As if this wasn't bad enough, imagine one of Russia's craky old nuke plants going up?
That's right Vlad, round up the usual suspects. He didn't even know what hit him.
Wednesday May 25, 7:32 PM
MOSCOW, May 25 - President Vladimir Putin blamed the management of Russian power monopoly Unified Energy System for a major power outage in Moscow on Wednesday.
"It is entirely possible to talk about a lack of attention on the part of RAO UES to the current activity of the company.
"They should work not only on global problems about company policy and its restructuring, but also pay attention to current activity," the Russian agency Interfax quoted Putin as saying..."
But, you forgot the really usual suspect.
Chechen warlord Shamil Basayev said on Friday that his rebels had attacked an electricity substation, triggering Wednesday's major power outage in Moscow, the rebel Web site www.kavkazcenter.com said.
"The result of our special operation exceeded our expectations," Basayev was quoted as saying.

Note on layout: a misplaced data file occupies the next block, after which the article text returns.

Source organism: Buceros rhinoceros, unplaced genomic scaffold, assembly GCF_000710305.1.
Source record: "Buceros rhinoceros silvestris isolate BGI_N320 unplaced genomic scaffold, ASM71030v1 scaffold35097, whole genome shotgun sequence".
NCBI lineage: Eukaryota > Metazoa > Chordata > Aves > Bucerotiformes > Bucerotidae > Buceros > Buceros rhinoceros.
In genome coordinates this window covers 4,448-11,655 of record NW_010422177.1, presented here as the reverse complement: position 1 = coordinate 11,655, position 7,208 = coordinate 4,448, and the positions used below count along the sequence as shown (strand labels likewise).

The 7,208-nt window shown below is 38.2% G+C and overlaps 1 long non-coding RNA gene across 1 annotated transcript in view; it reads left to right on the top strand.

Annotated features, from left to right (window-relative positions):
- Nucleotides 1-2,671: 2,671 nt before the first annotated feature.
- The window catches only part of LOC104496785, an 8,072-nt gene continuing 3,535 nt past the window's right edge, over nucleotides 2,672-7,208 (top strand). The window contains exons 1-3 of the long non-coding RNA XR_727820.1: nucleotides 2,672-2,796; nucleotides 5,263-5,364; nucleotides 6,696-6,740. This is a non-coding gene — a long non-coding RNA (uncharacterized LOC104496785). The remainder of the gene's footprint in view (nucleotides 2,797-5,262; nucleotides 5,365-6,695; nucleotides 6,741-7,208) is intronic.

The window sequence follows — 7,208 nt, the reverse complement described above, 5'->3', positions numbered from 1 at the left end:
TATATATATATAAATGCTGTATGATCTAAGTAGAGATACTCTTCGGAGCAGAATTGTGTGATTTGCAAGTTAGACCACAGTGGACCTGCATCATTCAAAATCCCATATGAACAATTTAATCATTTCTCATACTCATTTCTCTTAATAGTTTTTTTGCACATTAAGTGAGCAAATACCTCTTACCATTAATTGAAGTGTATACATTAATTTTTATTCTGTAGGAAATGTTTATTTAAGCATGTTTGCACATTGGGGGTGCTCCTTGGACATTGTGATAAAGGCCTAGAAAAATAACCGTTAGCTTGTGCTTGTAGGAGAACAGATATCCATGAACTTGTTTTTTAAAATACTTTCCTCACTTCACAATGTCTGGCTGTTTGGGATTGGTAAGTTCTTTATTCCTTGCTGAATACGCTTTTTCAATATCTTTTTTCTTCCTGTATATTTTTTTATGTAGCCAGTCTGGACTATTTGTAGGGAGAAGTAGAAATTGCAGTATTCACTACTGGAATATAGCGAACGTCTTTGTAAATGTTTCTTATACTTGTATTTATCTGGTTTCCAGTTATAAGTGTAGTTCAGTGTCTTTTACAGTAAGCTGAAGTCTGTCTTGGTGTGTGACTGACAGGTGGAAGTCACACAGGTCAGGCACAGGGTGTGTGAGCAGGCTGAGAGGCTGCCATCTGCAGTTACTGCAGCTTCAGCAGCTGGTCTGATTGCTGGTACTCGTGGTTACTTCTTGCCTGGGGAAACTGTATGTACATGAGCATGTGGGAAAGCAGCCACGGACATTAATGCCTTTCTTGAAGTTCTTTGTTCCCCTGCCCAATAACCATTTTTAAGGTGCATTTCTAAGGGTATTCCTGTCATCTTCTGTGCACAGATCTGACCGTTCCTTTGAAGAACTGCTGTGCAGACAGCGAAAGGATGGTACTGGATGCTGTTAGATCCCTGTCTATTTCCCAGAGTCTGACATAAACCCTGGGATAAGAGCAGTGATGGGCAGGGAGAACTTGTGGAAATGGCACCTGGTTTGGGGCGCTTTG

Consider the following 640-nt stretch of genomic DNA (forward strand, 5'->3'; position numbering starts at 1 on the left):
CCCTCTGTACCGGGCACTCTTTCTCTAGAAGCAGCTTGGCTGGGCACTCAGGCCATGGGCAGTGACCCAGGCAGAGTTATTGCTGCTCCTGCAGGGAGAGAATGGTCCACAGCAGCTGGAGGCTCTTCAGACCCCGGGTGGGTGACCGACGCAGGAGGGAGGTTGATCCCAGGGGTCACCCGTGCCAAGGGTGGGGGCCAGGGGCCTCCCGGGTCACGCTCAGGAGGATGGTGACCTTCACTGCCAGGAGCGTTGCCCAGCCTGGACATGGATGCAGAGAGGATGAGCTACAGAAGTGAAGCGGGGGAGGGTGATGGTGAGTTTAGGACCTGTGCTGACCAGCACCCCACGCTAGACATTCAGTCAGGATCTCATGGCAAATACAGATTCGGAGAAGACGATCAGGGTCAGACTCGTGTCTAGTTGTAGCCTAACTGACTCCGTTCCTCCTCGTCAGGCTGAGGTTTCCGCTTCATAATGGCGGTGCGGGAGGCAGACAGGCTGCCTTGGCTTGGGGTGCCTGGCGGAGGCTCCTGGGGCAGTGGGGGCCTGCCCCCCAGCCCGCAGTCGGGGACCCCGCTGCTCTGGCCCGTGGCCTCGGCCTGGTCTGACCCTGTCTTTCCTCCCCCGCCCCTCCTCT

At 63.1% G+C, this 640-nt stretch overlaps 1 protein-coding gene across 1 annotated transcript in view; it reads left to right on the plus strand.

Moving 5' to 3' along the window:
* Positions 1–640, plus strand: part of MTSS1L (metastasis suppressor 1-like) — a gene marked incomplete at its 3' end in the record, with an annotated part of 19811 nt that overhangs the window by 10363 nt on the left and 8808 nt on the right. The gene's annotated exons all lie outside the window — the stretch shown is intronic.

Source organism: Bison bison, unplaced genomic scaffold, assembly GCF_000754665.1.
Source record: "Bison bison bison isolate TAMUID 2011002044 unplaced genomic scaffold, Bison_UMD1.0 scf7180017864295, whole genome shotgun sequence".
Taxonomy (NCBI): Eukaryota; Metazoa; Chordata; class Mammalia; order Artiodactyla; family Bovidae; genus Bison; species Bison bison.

UES chief executive Anatoly Chubais has since been questioned by the public prosecutors office and has been called to give an explanation for the blackout to parliament.
Not a good year for Anatoly:
As Russian electricity boss Anatoly Chubais was chauffeured into work from his country house 40 kilometers west of Moscow on the morning of Mar. 17, would-be assassins awaited him. First they tried to blow up his armored BMW with a roadside bomb. Then they opened fire with Kalashnikovs, spraying Chubais' car and an escorting Jeep containing his bodyguards. A brief firefight ensued, and the failed killers fled into the woods beside the road. No one was hurt."
Russia is a basket case:
Business weekly Sept. 11 2000
The country's infrastructure is falling apart. Gas pipelines spring leaks daily, electricity is regularly cut off across Russia's far-flung regions, most of the nation's roads are pitted with potholes, trains stop running, industrial accidents are rampant, and toxic waste seeps from industrial plants into drinking-water supplies. This chronic malady is not simply about bad Soviet-era technology. It also stems from an 80% decline in investment during the post-Soviet era. Making matters worse, the stewardship of key facilities and funds is in the hands of corrupt and inefficient managers. There are no hard figures on what it would cost to rebuild the infrastructure. But by one estimate, it could cost $100 billion--four times Russia's current annual budget.
Posted by bushmeister0 at 12:33 PM EDT